The second confirmed case of measles in the Saint John area is related to the first, the province’s chief medical officer of health confirmed on Tuesday.
The affected individual at Kennebecasis Valley High School, who was identified Monday and is now isolated at home, was at the Saint John Regional Hospital’s emergency department at the same time as the first patient in April, said Dr. Jennifer Russell.
Public health officials continue to work with officials at the Quispamsis school to identify anyone who may have been exposed to the most recent case of the highly contagious respiratory disease to determine if their vaccinations are up to date, said Russell.
She could not say how many people that could be or estimate what percentage of students are vaccinated.
KVHS has more than 1,100 students and more than 100 staff, according to its website.
Other potential locations people may have come into contact with the affected individual include:
Anyone who was at those locations during those times is urged to contact their health-care provider to ensure they’ve had the two recommended doses of the measles, mumps, rubella and varicella (MMRV) vaccine, said Russell.
If they haven’t, they should, she said.
It’s too late to protect them from this particular event but would protect them from possible future exposure to the virus, which is transmitted through the air or by direct contact.
A dedicated phone line has been set up to help people check their immunization record — 643-6251.
About 5,000 doses of the vaccine are available.
An immunization clinic is being planned for the school, she said.
“If things escalate to where we need more human resources, we do have a contingency plan to pull extra resources.”
Measles can be more severe in adults, infants and pregnant women. Complications can include ear infections, pneumonia, blindness and swelling of the brain, which can cause seizures, deafness, brain damage or death. If contracted during pregnancy, it can cause premature labour, miscarriage and low birth weight.
Adults born before 1970 are considered immune, but some people born between 1970 and 1995 have not had their second shot, said Russell.
Public health officials are working on transferring immunization records to an electronic database so information about vaccination rates is readily available, but it’s “quite a large project” and is expected to take about 18 months to complete, she said.
Measles symptoms usually begin within eight to 12 days after infection and may include fever, cough, runny nose, red or sore eyes, sleepiness, irritability and tiny white spots in the mouth.
Within three to seven days, the classic red blotchy rash usually develops on the face and then spreads to the rest of the body.
People can be contagious for up to four days before the rash develops until four days after.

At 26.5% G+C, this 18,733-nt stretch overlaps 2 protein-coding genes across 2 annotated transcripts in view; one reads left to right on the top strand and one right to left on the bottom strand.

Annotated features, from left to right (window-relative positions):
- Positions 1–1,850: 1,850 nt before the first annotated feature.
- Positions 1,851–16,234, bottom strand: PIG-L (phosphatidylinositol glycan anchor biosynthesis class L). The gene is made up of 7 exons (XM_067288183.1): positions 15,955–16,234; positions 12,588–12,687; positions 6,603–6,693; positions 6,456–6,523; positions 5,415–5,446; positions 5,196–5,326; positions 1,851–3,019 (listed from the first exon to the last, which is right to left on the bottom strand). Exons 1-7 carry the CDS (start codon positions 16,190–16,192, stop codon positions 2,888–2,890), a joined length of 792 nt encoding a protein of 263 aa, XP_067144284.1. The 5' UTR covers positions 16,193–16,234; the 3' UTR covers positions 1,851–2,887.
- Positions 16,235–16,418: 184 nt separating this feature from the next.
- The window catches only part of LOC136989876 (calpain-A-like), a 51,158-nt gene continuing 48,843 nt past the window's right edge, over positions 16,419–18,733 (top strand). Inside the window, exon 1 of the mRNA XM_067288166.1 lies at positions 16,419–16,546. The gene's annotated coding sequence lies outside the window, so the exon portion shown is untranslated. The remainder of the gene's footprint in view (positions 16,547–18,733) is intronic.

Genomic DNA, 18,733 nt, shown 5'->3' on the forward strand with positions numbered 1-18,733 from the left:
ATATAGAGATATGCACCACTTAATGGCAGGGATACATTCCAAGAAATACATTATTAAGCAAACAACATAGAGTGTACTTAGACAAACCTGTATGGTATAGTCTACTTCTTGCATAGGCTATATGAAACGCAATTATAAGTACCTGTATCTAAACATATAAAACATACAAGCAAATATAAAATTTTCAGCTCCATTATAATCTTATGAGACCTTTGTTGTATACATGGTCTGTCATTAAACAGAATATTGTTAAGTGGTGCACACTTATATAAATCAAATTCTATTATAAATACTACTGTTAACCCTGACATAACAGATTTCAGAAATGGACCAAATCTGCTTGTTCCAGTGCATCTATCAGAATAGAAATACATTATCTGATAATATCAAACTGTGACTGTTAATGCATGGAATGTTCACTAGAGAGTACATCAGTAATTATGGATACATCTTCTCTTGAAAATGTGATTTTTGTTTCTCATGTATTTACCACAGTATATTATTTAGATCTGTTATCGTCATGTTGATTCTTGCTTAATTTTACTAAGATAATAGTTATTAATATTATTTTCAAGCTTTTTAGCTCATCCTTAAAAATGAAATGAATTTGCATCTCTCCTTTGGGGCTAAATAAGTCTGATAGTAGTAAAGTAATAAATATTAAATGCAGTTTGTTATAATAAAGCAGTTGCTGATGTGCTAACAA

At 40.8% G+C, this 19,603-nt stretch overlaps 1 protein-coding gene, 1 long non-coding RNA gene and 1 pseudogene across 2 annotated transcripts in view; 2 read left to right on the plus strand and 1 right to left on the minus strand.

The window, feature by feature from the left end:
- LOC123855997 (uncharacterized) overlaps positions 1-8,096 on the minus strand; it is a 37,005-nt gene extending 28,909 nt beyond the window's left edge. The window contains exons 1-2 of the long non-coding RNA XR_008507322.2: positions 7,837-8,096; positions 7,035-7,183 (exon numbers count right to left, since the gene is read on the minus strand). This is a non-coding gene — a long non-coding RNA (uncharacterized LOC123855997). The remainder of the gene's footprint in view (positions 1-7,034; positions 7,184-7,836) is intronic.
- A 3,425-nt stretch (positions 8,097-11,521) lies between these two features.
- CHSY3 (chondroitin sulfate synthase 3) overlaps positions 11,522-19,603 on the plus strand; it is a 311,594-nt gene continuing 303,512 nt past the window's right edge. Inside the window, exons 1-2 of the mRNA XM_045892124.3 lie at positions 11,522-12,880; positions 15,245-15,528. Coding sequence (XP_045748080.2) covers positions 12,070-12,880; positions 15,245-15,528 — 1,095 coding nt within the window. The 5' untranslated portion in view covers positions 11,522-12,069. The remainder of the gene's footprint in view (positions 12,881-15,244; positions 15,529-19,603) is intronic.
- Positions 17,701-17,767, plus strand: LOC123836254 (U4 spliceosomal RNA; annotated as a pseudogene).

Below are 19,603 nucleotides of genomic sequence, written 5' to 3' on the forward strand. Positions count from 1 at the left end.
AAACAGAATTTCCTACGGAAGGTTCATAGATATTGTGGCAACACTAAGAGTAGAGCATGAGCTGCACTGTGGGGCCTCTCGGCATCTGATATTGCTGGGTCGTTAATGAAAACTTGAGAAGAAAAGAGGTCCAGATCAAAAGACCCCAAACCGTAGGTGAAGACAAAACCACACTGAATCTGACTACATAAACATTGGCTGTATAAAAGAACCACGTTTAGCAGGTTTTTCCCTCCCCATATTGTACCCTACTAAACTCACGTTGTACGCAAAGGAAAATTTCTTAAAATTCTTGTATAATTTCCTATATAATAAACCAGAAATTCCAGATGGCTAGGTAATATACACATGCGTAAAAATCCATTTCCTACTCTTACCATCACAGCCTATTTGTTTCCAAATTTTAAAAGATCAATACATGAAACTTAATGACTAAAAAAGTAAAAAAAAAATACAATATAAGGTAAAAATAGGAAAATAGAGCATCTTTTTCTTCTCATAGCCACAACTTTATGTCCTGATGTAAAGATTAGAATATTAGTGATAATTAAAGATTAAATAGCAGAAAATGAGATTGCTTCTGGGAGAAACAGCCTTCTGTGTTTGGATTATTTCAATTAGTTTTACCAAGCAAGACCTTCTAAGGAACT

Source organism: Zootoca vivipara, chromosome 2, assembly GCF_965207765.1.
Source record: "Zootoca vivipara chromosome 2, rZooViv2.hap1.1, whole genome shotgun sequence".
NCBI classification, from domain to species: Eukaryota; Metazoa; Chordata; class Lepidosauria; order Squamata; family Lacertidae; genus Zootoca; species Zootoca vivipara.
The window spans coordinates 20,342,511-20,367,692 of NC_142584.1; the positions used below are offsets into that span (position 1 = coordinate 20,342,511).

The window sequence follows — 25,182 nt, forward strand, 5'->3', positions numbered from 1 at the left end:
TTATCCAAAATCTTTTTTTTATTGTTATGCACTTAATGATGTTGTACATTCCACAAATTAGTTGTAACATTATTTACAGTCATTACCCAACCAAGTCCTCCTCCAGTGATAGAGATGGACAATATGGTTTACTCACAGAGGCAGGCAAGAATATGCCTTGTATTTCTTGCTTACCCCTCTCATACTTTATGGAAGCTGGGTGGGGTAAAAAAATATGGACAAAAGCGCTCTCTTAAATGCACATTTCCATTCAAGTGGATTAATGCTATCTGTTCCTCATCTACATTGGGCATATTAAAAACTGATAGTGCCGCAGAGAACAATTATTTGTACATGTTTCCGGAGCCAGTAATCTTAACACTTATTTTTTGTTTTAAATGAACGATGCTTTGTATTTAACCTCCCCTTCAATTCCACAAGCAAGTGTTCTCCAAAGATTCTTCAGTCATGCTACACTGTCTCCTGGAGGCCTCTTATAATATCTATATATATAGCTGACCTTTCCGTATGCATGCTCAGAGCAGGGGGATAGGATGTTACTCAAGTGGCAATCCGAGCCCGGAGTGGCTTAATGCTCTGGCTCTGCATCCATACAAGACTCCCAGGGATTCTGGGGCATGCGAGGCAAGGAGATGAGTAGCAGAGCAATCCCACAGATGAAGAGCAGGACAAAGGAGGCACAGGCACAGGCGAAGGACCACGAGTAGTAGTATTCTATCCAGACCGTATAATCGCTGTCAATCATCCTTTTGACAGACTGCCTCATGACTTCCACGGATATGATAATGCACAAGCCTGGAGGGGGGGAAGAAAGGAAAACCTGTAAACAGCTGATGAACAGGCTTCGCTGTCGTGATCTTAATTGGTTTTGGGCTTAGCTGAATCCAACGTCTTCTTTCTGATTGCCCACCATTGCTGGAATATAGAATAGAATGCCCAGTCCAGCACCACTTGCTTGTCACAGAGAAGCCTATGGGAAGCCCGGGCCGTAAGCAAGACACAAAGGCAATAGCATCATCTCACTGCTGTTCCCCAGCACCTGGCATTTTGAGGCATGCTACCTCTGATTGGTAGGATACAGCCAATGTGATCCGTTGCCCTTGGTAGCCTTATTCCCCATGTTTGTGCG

Anyone who believes they have symptoms consistent with the measles should isolate themselves and seek medical attention, said Russell.
They should call ahead before visiting their family doctor, clinic or emergency room so proper precautions can be taken to prevent others from being exposed, she said.
Measles is diagnosed through blood and urine tests and swabs of the nose and throat.
Dr. Mike Simon said his Saint John practice, like other family practices in the city, has seen an increase in calls since the first confirmed case was announced.
It has helped raise awareness about the importance of immunization against the disease that was “basically eradicated years ago,” he said.
“Some people got lackadaisical about it. So now you’re bringing that to the forefront of their minds.”
One in 10 people who get measles will have side-effects, one in 1,000 will get encephalitis and brain damage, and one or two of every 1,000 children will die, said Simon.
But one vaccine offers about 85 per cent protection, and two doses are almost 100 per cent effective, he said.
“So people can get in there, get fixed up and we can hopefully, down the road, erase that worry from their mind.
“And people can get into the regular habit now of — ‘I’m not going to question the vaccine. We’re going to get it, we’re going to protect the public, protect the kids especially.'”
There is no cure for the disease. Treatment is meant to relieve symptoms and prevent complications.
Most people fully recover in about 10 days.
The first confirmed case of measles in Saint John was announced on April 26. The individual, who had recently travelled to Europe, visited the Halifax Infirmary’s emergency department for unrelated symptoms on April 17 before going to the Saint John Regional Hospital’s emergency room or X-ray/CT department several times between April 18 and April 22.
The two Saint John-area cases are the first confirmed ones in the province since 2017, when a student at the University of New Brunswick in Fredericton was affected.
Health officials have not released any information about the affected individuals, citing privacy.
Read more here: CBC | Health Newshappy wheels
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